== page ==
Handling banking failures
A speech delivered to the Institute of Directors in Wellington
Handling banking failures
Recent events in Cyprus revive memories of actual and threatened bank runs during the Global Financial Crisis (GFC). They also cause understandable concern to people all over the world, New Zealand included, about how safe their banks are.
I'm going to discuss the tools that the Reserve Bank and other authorities have for dealing with bank crises. There has been much discussion recently of our Open Bank Resolution (OBR) tool, and of whether New Zealand ought to guarantee or insure bank retail deposits. I'll address both matters.
Before doing so, though, I want to stress that we at the Reserve Bank believe the New Zealand banking system, and the individual banks within it, are in good health. They have robust balance sheets and are well-positioned to withstand pretty severe stresses.
In the Reserve Bank we think deeply about how to handle stresses in the financial system, so that the country can be well-prepared if the worst does happen. It is like regularly checking your earthquake survival kit at home to make sure it contains everything you might need.
So this talk is not about what will happen – it's about how the Reserve Bank and other authorities may respond in the extremely unlikely event of a seriously distressed bank or banking system. In this, we have drawn from the real life lessons of countries overseas.
Three simple principles guide us in thinking about how to deal with the next financial crisis.
The first is that the next one will be different. Take for example the entirely domestic US Savings and Loan failures in the 1980s, the Asian crisis of confidence of the late 1990s, and the GFC of 2007-2009. All had very varied causes and all required very different responses from the authorities. The onus is therefore on the authorities to have a toolkit that's as flexible as possible and doesn't assume that we will be "fighting the last war".
So the first principle is that our range of responses should be as flexible as possible and ideally able to be applied to crises of whatever cause and severity.
Failure resolution tools have two objectives, and these underlie the other two principles.
Above all, we need tools that can deal with the crisis on hand as effectively and with as little damage to the financial system as possible.
We also need a crisis resolution framework that reduces the likelihood of a crisis, rather than increases it. Unfortunately, it is possible to do the latter, for example, if the authorities fostered expectations that a failed bank would expect to receive full government support (or "bail-out"). This is called a "moral hazard" problem in that, under such a scenario, the incentive for the bank's management, shareholders or creditors and depositors to minimise the risks of failure is much reduced. Such stakeholders may take more risks if they believe the Government will provide taxpayer support or underwrite losses.
There is also an overarching need for everyone to recognise that, during a crisis, we are not in a first-best world. There are no easy solutions and when a bank goes under, somebody is going to lose money. We do what we can within reason to prevent crises (our capital and liquidity rules are key quantitative measures and are set conservatively, and we also supervise the banks). The financial system we oversee can be likened to a ship with excellent state-of-the-art navigation and safety features; but when, despite all that, the ship hits an iceberg, we have to take stock of the serious damage to the ship and deal with the situation at hand.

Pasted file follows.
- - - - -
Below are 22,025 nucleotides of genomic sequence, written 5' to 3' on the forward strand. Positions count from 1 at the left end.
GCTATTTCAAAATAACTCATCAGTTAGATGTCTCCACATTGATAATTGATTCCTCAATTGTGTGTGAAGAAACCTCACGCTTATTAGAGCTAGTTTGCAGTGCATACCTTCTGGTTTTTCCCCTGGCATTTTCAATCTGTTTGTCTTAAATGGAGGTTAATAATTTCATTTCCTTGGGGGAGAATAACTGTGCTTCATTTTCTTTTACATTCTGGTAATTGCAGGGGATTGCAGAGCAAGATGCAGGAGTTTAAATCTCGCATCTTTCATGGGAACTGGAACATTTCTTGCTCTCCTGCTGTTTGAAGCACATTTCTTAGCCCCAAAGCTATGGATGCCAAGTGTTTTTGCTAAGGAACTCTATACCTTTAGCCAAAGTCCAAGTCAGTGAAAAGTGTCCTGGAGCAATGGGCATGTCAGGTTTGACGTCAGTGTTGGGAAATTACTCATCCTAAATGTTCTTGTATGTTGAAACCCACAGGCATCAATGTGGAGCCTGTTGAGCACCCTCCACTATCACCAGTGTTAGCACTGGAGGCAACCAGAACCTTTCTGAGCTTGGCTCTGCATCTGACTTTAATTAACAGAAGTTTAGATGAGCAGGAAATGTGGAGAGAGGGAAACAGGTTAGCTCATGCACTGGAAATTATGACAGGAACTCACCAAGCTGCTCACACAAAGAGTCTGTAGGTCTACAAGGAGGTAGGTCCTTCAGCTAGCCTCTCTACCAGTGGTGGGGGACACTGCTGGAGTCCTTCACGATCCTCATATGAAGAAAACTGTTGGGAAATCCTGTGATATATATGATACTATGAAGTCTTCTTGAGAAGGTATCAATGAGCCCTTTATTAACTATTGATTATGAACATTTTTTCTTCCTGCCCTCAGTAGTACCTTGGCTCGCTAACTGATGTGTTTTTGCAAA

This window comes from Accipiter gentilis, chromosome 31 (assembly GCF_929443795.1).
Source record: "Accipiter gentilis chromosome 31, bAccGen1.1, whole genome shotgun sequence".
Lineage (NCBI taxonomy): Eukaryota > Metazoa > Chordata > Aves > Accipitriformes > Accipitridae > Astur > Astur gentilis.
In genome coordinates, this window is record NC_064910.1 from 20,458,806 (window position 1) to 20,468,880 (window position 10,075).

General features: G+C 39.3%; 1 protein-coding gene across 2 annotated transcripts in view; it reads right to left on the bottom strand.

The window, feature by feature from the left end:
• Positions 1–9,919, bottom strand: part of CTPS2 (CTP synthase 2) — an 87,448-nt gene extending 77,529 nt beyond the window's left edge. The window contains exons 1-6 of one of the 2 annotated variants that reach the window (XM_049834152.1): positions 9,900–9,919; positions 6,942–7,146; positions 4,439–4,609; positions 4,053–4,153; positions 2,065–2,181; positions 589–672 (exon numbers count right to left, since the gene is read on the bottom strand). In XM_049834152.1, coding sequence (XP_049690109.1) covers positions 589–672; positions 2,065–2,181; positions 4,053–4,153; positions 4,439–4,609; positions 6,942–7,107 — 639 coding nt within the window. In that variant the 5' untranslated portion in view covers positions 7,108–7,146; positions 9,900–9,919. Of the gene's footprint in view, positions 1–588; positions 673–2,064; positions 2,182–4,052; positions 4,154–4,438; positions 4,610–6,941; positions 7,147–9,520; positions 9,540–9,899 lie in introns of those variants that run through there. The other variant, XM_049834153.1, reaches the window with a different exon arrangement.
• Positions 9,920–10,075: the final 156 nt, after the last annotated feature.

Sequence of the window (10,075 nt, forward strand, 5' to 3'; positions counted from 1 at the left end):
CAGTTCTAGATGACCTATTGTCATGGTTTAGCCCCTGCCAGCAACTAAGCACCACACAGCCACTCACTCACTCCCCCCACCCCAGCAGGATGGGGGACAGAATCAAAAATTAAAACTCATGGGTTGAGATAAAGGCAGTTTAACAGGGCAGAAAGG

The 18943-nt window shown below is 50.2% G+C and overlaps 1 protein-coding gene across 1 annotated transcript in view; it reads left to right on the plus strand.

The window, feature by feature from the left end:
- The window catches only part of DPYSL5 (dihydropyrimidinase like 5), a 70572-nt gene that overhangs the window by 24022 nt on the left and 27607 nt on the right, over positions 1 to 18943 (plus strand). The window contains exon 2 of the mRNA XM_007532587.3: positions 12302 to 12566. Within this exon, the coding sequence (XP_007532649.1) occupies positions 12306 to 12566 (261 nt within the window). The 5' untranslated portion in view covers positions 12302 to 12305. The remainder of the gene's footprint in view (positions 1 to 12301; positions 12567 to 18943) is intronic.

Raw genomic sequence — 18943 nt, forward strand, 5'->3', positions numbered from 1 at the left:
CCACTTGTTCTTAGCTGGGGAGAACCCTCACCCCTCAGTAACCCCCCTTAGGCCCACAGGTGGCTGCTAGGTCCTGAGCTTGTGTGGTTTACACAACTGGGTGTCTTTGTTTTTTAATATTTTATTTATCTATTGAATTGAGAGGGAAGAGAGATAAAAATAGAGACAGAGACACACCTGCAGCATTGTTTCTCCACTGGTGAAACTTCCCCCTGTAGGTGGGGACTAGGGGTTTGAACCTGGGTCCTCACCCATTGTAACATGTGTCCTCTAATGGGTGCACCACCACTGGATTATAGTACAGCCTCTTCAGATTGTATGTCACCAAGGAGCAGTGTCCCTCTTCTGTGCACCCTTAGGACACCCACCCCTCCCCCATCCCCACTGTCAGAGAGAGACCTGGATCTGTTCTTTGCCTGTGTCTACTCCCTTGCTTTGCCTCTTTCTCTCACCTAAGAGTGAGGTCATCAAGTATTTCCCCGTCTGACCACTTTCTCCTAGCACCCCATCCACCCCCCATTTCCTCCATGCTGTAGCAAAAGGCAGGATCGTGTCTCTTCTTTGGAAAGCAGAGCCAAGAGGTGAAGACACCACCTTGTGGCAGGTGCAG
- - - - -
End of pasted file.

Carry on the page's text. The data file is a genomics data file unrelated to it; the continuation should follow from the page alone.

For the rest of this presentation I assume that the worst has happened – the ship has hit the iceberg and there is no third party rescue (e.g. takeover by another bank) on the horizon.
Open Bank Resolution
A key objective of any resolution framework is to ensure that the financial system continues to function as smoothly as possible. This means keeping payment systems open so that people and businesses can transact with one another.
That is the primary purpose of our Open Bank Resolution or OBR tool. It is, as its name implies, a mechanism for reopening a bank very rapidly after a failure event. There is detailed information on our website about the process so I won't go through it in detail now. In outline, when a bank is in trouble and we think it is unlikely to be able to meet its obligations in full and / or on time, it will be placed into statutory management. The statutory manager will legally freeze the bank's liabilities.
The basic idea is to release transaction accounts to the bank's customers as swiftly as possible so they can carry on making and receiving payments. Instead of their accounts being frozen for a lengthy period as they would under a conventional liquidation, a proportion would be unfrozen and released for the start of the next business day (with a government guarantee to prevent further runs on the bank). Non-transaction accounts would be released, also in the same proportion, in line with their maturity. The frozen funds would be released in whole or in part as resources are available. Banks are required to pre-position their systems by 30 June 2013 so that this process can operate smoothly if it ever needs to be activated.
So OBR is about keeping a bank open and providing the government with real alternatives to liquidation or full taxpayer bailout – both of which may be totally unpalatable. It facilitates a rapid and orderly resolution of a bank failure. It does so without changing our basic legal framework around ranking of creditors in a wind-up or insolvency. In particular:
– It does not change the fact that depositors' and other creditors' funds are at risk. It is a well-established legal principle that people stand to lose money if a business that owes them money cannot meet all its obligations. Banks are the same as any other business in this regard.
– It does not change the ranking of creditors. Shareholders will be the first to lose their investment. Once shareholder funds are exhausted, subordinated creditors bear losses, followed by all other unsecured creditors on a pari passu basis, meaning that those with an equal legal claim get equal treatment. This is the same as in a liquidation.